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steve: can you articulate for us what your groups and your allies think about the israel palestine situation, because secretary of state mike pompeo has been shining a spotlight of many traditional human rights watch organizations and nonprofits. there has already been a major impact on funding, for example, dealing with palestine issues, and undermining, essentially, a lot of the traditional groups that have been watching the israeli occupation of palestinian territories. where is your group with what needs to happen on that, and i should say with the abraham accords and with normalization between israel and many other arab states, led by the uae, i think part of the question would be would there be more leverage down the road, what would be like to see biden to down the road when it comes to palestine? >> yes, so, you know, that is a great question, and it is something that many of our
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organizations -- it is a top priority for a lot of our organizations, and when we are talking about the u.s. not, you know, providing assistance or arms to countries that are systematically violating human rights, we obviously need to have israel in mind in terms of the asks that we made of the biden administration. i can tell you that this letter that i worked on when i was at demand progress that we sent to the biden team in may, and we are doing some follow-ups on that letter, that was a letter signed by over 50 organizations, and our ask was that the u.s. should work to build a future in which all palestinians and israelis live in full inequality by upholding, again, a foreign that centers human rights and dignity for all people, and we specifically called on the biden
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demonstration to use a combination of pressure and incentives, including leveraging the annual $3.8 billion and to get them to come to an agreement that upholds you cure -- to get them to come to an agreement that upholds the agreements. i think israeli's occupation in the west bank and east jerusalem and ending the blockade of gaza and the attacks on civilians, be they israeli or palestinian, so that collectively has been our ask, and, you know, that is an issue that has been pretty challenging. you know, to get key commitments on, and it is an issue that will continue to be part of the progressive foreign-policy platform moving forward. steve: i admire you, because i know how hard it is to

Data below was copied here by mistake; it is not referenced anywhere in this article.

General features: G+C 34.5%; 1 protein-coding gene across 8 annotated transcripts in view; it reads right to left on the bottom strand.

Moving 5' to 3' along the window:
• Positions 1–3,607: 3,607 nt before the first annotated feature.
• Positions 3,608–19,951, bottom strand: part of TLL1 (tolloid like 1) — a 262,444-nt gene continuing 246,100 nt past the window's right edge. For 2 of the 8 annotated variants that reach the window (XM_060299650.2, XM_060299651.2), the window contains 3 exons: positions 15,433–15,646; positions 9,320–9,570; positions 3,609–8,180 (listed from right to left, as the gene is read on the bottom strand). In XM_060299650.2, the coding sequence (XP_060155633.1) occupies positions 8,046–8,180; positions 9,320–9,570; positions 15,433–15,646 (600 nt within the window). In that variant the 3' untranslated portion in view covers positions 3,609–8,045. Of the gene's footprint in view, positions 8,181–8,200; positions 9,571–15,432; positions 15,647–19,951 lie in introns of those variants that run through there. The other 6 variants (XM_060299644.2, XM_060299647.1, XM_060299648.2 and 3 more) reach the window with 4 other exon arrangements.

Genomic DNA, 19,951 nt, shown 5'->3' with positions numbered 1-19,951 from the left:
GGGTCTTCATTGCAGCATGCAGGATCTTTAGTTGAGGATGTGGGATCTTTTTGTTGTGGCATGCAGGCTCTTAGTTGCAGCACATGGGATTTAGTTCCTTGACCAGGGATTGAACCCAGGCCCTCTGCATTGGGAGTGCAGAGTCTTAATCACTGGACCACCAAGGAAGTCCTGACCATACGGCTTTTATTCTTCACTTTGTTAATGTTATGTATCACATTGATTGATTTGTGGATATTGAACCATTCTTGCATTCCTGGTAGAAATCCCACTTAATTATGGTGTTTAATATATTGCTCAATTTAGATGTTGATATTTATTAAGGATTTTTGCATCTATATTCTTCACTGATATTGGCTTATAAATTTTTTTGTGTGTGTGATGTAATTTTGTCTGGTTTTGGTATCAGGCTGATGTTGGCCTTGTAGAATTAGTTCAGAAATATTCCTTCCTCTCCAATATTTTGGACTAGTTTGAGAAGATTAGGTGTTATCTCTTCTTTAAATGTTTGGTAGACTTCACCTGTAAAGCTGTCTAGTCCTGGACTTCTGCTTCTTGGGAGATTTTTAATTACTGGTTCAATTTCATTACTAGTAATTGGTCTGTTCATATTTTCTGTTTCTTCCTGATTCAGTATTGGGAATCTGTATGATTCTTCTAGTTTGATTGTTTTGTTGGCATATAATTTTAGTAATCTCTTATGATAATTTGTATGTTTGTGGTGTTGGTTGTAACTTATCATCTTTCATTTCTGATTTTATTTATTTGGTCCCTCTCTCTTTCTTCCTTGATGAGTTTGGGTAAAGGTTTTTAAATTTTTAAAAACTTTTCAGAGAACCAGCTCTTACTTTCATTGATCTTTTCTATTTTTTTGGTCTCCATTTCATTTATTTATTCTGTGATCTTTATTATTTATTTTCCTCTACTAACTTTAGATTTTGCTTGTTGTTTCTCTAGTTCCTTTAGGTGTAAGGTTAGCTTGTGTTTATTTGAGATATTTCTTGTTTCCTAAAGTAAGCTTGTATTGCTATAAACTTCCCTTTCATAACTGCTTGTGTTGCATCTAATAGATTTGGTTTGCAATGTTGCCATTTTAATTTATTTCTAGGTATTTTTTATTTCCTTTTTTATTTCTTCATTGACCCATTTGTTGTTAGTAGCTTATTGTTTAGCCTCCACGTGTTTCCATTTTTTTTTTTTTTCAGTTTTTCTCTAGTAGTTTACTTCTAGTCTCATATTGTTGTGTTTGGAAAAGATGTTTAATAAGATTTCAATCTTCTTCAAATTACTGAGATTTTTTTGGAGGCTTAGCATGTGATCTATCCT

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essentially be the spokesperson for a group of cats. they may not all stay together or see things together, but erase of interesting questions, both about the classic conflict -- but you raise some interesting questions. you have some real realists in the group, including paul, who i have known, who i would say is not someone classically organized around human rights concerns, but he is a huge calculator of american interest. you have got different impulses, essentially, under one umbrella. when it comes to countries like turkey and the leader there, erdogan, when it comes to north korea, which i read in your principles that you give the trump administration some credit for diplomatic progress there. i am just sort of interested in how you manage those lines, saying i have not seen diplomatic progress with north korea, i have seen appeasement of a lot of bad behavior, so how